The surrender of Oomwallis was the natural sequence 
to the battle of King's Mountain, and it broke the power 
of Great Britain over her revolted colonies. When the 
British prime minister, Lord North, heard of it, he threw 
up his arms like one who had received **a ball in the 
breast," and exclaimed, as he paced wildly to and fro, 
" God ! it is all over ! " It did, indeed, for the mo- 

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ineut, seem to be "all over" with the magnificent Brit- 
ish Empire which had been builded by the elder Pitt. 
Five hundred million dollars had been added to its na- 
tional debt, and it had lost three millions of its subjects, 
and the larger portion of its possessions in America; 
while Ireland was in revolt, and the great powers of 
Europe were banded together for its destruction. It 
seemed about to sink from a vast world-power, girdling 
the globe, to an insignificant European kingdom, of no 
more influence or consequence in human ai&irs thau the 
little German principality from which its monarchs had 
sprung. To the verge of this ruin it had been brought 
by its narrow-minded king, who, ruling by his own per- 
verse will, had sought to obstruct civil progress, by 
shackling his subjects, at home and abroad, with an 
effete feudalism which the world had long outgirown. 
And George III would have given a death-blow to Eng- 
land's power, had there not been an English people, and 
a younger and greater Pitt, to lift Britain up to even a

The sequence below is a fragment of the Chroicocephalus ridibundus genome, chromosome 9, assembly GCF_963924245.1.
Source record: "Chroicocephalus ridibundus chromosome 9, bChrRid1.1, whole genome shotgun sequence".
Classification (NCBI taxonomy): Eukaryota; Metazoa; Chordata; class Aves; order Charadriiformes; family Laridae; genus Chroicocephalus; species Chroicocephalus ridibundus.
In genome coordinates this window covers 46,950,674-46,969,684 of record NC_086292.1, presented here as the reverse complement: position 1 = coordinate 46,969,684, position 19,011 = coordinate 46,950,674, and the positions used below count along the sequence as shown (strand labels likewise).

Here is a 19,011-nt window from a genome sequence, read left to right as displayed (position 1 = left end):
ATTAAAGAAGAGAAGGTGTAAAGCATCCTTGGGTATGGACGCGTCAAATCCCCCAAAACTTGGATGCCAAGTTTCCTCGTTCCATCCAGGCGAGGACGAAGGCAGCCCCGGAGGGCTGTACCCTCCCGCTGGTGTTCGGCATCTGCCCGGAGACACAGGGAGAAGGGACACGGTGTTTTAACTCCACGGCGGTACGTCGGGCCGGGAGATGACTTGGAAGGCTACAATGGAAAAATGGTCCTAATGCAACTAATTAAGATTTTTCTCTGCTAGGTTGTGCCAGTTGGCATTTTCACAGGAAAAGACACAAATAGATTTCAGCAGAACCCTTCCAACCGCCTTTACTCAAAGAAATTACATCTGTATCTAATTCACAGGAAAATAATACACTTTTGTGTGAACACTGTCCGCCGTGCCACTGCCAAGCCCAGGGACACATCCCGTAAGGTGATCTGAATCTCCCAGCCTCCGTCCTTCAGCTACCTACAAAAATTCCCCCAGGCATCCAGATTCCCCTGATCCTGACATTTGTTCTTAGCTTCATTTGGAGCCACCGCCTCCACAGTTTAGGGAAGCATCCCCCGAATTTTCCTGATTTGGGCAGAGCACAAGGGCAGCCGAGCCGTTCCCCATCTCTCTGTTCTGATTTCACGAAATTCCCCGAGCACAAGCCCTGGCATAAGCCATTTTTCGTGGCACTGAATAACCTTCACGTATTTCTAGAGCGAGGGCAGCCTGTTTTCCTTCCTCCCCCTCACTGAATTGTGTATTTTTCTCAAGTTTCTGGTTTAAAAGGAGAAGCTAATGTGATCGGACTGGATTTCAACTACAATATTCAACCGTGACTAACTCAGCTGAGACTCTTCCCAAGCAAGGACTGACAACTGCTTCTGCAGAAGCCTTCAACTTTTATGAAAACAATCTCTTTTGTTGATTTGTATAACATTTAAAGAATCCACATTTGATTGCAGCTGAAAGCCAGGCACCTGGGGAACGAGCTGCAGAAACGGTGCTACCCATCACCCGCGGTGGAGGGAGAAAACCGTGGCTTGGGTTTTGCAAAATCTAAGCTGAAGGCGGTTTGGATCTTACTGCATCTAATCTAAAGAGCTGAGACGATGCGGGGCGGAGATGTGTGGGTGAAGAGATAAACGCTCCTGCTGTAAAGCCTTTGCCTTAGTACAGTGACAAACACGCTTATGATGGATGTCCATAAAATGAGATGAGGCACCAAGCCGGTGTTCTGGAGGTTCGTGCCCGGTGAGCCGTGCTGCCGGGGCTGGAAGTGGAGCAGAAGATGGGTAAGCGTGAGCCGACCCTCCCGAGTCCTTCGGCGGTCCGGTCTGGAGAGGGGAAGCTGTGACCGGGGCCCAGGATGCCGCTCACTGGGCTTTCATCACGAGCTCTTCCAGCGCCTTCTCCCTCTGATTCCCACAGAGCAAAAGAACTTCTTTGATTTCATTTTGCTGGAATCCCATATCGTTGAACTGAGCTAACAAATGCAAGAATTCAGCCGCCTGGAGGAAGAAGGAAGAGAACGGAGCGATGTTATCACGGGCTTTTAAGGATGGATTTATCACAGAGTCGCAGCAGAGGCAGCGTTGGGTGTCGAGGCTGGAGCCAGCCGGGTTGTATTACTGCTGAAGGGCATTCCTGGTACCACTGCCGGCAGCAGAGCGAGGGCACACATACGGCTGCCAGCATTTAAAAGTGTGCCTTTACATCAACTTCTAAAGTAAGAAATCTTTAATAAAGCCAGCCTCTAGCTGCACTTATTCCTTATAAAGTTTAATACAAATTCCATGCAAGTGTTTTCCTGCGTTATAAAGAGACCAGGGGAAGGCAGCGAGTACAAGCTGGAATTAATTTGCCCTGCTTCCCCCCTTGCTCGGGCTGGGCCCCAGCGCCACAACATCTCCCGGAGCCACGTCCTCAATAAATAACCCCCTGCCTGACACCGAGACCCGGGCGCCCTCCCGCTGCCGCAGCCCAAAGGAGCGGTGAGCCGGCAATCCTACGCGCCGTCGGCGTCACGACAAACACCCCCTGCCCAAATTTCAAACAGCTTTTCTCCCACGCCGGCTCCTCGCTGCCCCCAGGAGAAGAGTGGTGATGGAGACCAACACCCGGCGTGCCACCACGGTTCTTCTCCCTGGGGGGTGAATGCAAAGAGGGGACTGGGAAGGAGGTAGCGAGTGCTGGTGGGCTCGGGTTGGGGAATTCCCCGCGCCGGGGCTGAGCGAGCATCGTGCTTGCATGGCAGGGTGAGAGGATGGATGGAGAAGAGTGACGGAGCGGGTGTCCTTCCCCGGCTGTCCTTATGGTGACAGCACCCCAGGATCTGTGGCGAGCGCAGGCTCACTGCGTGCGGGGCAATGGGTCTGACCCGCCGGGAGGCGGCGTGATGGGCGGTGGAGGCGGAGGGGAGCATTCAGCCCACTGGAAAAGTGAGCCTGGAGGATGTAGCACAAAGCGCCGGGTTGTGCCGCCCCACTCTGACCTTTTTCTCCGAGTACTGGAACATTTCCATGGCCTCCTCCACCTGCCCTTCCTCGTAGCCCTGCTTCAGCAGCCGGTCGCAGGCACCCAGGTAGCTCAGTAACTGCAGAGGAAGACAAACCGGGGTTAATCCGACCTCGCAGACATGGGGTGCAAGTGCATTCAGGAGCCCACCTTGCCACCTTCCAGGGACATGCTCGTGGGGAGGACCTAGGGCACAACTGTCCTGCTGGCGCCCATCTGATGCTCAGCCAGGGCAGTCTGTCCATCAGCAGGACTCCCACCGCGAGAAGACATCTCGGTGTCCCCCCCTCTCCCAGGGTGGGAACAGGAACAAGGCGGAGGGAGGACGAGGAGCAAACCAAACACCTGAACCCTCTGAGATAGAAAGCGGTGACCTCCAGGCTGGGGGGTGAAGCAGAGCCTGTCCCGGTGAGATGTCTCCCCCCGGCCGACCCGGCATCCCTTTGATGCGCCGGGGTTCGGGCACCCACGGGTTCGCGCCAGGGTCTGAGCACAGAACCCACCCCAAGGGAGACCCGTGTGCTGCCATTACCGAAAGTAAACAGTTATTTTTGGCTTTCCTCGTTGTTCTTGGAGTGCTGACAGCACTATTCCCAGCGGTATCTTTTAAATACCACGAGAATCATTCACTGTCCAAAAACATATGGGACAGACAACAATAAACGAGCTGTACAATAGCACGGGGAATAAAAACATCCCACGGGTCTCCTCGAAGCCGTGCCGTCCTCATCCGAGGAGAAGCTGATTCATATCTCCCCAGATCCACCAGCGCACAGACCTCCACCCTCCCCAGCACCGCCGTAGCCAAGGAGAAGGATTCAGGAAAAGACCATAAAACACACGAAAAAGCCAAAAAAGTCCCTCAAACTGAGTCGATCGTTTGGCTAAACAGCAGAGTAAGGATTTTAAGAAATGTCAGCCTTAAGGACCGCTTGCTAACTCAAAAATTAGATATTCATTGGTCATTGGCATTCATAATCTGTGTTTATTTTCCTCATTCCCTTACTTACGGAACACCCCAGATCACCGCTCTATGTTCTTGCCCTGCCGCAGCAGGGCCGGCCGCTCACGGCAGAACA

higher summit of greatness. Reading now the past in 
the light cast on it by the present, we see that it had 
so to be, for not otherwise could England and the Eng* 
lish race achieve their destiny, which is to carry freedom 
and civilization around the globe — ^a free-will offering to 
all the nations of the earth. But this work was to be 
done, not only by the ocean-girt nation, but by the Eng- 
lish race, and the race was to be educated up to its high 
mission to man}$hiQ. Hence, ah offshoot was severed 
from the parent trunk, and planted here, where it might 

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grow untrammeled by feudal ideas and kingly tradi- 
tions — itself free, and therefore fit to be the apostle of 
freedom. This new growth was to overshadow this 
continent, but to strike its strongest roots into the rich 
virgin soil west of the AUeghanies. There was to be 
its home, the seat of its empire, the heart-center of its 
teeming millions. Hence it is that the work of these 
men — Sevier, and Shelby, and Sobertson — the earlier 
portion of which I have here most imperfectly deline- 
ated, was not of passing moment, but of lasting signifi- 
cance — was pregnant with results which will be felt along